Long-term changes in the abundance of flying insects

Authors


Richard Harrington, Plant and Invertebrate Ecology Department, Rothamsted Research, Harpenden, Hertfordshire AL5 2JQ, U.K. E-mail: richard.harrington@bbsrc.ac.uk

Abstract

Abstract.  1. For the first time, long-term changes in total aerial insect biomass have been estimated for a wide area of Southern Britain.

2. Various indices of biomass were created for standardised samples from four of the Rothamsted Insect Survey 12.2 m tall suction traps for the 30 years from 1973 to 2002.

3. There was a significant decline in total biomass at Hereford but not at three other sites: Rothamsted, Starcross and Wye.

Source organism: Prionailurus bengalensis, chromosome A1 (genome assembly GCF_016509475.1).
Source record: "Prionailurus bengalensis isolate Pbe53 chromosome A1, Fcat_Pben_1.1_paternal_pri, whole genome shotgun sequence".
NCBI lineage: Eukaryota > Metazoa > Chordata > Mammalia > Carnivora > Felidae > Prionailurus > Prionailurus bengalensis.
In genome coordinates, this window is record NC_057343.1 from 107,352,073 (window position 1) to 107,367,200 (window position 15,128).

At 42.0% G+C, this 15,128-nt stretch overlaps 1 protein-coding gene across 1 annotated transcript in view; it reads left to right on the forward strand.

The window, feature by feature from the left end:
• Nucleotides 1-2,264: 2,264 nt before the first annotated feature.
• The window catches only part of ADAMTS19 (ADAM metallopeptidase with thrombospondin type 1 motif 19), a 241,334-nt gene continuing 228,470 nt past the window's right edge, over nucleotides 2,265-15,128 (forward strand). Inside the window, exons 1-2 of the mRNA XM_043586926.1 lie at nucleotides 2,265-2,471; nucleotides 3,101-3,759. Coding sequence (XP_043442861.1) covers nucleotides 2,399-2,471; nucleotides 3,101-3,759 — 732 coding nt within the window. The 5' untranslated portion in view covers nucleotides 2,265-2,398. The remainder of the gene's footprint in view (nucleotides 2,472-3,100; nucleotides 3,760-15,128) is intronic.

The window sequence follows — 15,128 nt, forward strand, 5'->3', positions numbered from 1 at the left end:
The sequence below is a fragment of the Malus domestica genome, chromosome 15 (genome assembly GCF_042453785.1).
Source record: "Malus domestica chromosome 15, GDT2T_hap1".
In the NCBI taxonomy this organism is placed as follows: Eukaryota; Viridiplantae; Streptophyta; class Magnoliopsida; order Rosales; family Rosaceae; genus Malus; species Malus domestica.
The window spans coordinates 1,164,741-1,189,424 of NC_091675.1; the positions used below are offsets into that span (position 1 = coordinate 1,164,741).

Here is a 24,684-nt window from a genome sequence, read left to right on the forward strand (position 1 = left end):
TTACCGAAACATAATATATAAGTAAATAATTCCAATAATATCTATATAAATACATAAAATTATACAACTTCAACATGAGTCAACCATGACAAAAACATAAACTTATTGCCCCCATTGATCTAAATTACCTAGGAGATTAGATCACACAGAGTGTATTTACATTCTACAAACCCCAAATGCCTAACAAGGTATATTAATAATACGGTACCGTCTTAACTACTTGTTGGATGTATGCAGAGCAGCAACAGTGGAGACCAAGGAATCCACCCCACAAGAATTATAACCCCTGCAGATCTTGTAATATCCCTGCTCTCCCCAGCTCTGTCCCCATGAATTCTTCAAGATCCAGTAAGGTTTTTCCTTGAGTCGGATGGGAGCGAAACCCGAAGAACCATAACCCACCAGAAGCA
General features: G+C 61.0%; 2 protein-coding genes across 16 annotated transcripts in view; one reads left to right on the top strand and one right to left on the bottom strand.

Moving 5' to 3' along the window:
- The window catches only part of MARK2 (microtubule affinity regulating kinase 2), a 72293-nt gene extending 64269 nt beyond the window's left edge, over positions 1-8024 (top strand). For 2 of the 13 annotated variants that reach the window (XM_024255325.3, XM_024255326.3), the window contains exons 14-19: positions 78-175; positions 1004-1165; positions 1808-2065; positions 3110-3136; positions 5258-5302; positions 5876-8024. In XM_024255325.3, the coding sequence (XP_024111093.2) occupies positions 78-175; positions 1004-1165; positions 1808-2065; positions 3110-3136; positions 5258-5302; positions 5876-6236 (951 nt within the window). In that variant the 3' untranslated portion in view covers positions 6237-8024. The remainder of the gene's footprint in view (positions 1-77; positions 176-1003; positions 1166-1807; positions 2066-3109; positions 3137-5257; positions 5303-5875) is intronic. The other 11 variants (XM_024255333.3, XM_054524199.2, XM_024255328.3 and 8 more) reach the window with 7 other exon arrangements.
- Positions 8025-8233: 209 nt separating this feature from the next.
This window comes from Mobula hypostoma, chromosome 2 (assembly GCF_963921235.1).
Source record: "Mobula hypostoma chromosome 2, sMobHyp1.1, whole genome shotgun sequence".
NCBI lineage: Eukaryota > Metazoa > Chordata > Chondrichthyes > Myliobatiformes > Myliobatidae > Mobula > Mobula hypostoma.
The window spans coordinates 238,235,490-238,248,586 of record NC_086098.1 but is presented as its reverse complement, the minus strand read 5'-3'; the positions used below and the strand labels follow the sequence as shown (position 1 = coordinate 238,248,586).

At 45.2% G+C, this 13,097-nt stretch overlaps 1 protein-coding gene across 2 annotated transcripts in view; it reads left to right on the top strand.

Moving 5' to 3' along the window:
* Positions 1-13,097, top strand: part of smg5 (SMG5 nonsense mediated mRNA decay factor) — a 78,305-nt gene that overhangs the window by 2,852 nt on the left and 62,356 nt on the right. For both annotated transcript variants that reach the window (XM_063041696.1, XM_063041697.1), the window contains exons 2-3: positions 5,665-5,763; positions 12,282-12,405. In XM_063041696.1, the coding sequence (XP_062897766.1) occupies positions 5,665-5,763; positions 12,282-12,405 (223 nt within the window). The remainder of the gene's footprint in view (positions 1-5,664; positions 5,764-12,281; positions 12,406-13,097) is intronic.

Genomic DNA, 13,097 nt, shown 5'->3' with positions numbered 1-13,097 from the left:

4. For the Hereford samples, many insects were identified at least to order level, some to family or species level. These samples were then used to investigate the taxa involved in the decline in biomass at Hereford.

5. The Hereford samples were dominated by large Diptera, particularly Dilophus febrilis, which showed a significant decline in abundance.

6. Changes in agricultural practice that could have contributed to the observed declines are discussed, as are potential implications for farmland birds, with suggestions for further work to investigate both cause and effect.

Ancillary